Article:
Lieutenant Colonel Ward: Sure, let me just give you a couple of pieces on that. Like I say, the FIST concept is one idea and not four. There are four pieces to it, but it really is, fundamentally, a single idea. We often talk about something called "the iron triangle" in my business, which is "cost, schedule and performance: pick two". We set these scenarios where you can have it fast, good or cheap, but not all of them-maybe two of those three, but not all three.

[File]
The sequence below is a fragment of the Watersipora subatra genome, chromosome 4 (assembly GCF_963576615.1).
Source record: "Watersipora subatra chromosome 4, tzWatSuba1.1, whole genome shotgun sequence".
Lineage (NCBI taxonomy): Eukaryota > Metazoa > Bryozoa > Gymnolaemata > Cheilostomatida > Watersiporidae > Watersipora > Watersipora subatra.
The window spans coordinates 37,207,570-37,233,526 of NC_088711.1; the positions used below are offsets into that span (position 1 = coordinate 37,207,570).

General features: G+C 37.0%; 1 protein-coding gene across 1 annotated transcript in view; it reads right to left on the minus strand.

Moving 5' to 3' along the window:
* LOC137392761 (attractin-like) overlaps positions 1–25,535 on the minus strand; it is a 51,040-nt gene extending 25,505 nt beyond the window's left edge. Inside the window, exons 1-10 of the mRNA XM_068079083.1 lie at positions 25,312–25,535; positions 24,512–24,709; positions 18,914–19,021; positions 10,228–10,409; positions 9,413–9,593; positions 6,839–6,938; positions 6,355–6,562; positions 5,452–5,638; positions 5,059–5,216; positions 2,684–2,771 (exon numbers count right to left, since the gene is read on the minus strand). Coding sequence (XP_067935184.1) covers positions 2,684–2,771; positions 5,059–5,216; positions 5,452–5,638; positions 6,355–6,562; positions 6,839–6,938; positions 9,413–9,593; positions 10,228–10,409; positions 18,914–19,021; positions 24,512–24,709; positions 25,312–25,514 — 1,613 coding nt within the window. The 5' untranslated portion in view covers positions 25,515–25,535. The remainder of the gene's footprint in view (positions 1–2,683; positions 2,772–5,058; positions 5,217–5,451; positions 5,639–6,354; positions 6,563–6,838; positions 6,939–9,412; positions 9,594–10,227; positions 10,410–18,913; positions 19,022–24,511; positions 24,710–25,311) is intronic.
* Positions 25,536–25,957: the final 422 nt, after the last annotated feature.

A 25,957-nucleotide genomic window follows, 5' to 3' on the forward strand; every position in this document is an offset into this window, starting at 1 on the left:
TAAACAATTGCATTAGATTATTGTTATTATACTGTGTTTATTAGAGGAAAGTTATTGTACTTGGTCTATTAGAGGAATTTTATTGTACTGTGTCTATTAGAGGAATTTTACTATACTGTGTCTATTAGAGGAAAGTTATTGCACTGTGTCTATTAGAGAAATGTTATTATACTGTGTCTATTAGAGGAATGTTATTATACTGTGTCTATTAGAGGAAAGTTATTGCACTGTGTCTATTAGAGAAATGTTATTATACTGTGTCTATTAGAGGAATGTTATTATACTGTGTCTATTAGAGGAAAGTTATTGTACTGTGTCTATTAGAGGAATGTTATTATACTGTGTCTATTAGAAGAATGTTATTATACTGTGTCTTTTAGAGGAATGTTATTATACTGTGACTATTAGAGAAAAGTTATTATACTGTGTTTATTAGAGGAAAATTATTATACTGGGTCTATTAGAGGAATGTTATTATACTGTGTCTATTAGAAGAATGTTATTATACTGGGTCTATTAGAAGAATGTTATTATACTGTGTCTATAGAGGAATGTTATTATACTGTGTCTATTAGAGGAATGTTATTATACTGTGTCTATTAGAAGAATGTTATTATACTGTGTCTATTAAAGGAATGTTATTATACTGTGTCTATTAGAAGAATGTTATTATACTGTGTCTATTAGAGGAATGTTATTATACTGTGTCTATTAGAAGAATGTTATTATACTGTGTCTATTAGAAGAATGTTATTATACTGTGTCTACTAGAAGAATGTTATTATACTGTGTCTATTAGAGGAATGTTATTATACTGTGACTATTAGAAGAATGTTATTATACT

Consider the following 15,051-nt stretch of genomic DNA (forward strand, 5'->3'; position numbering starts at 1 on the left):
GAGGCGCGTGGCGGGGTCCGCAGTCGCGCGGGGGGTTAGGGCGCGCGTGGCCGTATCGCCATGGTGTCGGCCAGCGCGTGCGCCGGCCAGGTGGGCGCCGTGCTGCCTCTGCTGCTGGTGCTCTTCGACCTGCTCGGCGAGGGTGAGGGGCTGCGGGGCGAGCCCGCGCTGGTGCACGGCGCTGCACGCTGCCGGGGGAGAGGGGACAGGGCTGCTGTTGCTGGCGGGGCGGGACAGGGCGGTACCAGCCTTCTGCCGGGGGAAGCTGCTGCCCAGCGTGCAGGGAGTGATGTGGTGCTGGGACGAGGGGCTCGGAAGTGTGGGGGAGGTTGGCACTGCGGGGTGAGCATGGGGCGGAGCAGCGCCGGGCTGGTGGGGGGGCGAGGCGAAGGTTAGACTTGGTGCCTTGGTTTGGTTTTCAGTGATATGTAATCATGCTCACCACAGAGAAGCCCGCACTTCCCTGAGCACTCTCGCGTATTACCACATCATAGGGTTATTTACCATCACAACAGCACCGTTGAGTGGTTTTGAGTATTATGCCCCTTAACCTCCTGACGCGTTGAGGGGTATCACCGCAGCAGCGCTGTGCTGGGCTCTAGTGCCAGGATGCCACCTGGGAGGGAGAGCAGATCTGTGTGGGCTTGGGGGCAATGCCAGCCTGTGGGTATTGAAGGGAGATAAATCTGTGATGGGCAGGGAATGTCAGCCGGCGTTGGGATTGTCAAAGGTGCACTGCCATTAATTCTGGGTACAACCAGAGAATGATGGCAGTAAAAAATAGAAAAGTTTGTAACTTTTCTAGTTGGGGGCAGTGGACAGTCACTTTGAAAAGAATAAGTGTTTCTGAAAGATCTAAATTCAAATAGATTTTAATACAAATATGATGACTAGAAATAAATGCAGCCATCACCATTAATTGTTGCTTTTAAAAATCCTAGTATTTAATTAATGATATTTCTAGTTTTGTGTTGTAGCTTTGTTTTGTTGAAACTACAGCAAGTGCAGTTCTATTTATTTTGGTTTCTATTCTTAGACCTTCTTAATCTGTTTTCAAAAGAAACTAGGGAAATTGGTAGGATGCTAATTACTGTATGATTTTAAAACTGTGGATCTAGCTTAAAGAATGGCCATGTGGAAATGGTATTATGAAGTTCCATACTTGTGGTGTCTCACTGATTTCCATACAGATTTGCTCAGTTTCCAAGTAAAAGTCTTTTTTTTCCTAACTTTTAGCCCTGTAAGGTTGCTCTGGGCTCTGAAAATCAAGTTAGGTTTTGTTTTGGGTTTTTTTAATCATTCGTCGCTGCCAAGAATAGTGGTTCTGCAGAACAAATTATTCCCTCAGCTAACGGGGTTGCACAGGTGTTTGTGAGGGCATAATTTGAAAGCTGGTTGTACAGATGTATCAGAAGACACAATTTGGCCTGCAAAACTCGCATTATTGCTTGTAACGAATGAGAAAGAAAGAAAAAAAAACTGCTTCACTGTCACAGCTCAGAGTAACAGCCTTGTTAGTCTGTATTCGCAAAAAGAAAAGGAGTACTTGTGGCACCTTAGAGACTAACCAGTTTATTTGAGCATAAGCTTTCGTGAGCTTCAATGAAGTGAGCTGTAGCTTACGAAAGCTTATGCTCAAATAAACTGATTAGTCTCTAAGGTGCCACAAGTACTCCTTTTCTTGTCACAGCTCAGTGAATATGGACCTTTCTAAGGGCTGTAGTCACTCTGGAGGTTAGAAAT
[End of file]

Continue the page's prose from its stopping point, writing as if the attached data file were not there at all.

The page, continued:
My research indicates that that tends to be a self-fulfilling prophecy. We say, "Okay, I want to be fast and I want to be cheap, but it doesn’t have to be that good," and then we build something that is fast and cheap, but not very good. Had we set out to pursue all three, from day one, it is possible to simultaneously make improvements in all three dimensions. Howard E McCurdy’s book "Faster, Better, Cheaper" makes the case that it is possible to simultaneously improve the cost, schedule and performance of a technology system. Because time is money and it costs money to spend time, and over more time we are going to have to pay more money, there is a direct relationship between reducing the schedule and reducing the budget. The other piece of it is that when we constrain our schedule and our budget, that forces us to think creatively and to explore some alternative approaches. There have been instances, certainly, when we have said, "Hey, we need to be fast-spend as much money as you need," or, "Hey, we need to be cheap-take as much time as you need." Again, those end up being self-fulfilling prophecies. However, when we say, "It’s got to be fast and we don’t have any time and we don’t have any money and you got to keep it simple," our engineers, our technologists and our programme managers tend to rise to the occasion.